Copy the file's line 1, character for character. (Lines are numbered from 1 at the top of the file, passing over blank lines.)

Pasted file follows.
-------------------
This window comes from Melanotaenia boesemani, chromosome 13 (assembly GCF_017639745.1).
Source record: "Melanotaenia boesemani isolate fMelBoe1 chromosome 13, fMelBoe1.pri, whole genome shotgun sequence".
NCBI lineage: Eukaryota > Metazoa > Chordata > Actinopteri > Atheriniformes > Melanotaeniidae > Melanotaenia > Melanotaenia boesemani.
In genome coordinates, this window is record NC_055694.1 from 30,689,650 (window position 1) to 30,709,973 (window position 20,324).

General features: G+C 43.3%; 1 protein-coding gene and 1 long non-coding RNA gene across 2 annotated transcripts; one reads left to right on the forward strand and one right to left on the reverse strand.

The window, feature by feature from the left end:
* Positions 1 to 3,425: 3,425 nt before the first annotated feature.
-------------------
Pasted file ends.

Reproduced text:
This window comes from Melanotaenia boesemani, chromosome 13 (assembly GCF_017639745.1).